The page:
Please remember that it is up to the student to disclose his or her disability. Avoid calling any special attention to the student or mentioning the fact that he/she is receiving accommodations in front of others. For more information, refer to Confidentiality of Disability-Related Records.
When speaking about a student with a disability, use language that refers to the person first and foremost, and the disability second. Referring to or defining the student in terms of his or her disability, (e.g., "a blind student" rather than "a student with a visual impairment") can limit him/her. Avoid referring to the student as the condition itself, such as "an epileptic" or "a paraplegic."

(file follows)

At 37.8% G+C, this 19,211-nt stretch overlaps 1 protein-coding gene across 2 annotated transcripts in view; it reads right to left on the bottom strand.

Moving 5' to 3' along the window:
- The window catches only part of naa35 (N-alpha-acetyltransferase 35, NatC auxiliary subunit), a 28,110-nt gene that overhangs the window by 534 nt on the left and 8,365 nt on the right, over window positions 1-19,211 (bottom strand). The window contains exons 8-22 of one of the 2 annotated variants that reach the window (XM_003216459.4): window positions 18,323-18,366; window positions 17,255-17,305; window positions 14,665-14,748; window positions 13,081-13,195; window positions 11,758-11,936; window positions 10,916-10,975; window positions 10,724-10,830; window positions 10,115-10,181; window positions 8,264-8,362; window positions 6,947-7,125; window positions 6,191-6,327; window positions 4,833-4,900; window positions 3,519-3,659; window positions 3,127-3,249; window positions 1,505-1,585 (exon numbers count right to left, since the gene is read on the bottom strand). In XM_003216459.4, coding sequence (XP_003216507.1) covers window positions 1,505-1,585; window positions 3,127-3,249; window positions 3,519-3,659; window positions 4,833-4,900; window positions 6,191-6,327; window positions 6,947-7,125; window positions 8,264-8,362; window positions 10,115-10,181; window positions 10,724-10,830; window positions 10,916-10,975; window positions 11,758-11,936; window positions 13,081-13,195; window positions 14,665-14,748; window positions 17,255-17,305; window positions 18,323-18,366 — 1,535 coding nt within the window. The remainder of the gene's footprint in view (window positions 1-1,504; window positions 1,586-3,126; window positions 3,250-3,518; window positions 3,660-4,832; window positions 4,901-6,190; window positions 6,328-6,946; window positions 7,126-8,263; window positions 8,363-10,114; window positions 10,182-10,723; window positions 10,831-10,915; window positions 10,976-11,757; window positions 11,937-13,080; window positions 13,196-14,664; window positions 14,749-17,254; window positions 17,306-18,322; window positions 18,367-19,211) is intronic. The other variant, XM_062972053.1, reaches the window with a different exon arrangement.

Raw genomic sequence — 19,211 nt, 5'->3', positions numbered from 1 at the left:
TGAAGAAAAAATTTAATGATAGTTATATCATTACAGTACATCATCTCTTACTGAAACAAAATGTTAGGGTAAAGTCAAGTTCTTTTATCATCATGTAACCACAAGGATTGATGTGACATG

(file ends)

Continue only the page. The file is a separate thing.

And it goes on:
Students know what accommodations are needed to assist him/her to succeed in your class or program. Disabilities Services encourages the student to discuss his/her accommodations with faculty and staff members. Ask the student in a private conversation how best to provide support.
The use of everyday language like, "I see," "Did you hear about" or "running/walking," etc. when talking with a student with a physical disability is completely acceptable.
Designing instruction and activities appropriate for diverse learning modes improves access for students with disabilities. More information about this concept of "Universal Design of Instruction" is available from DO-IT.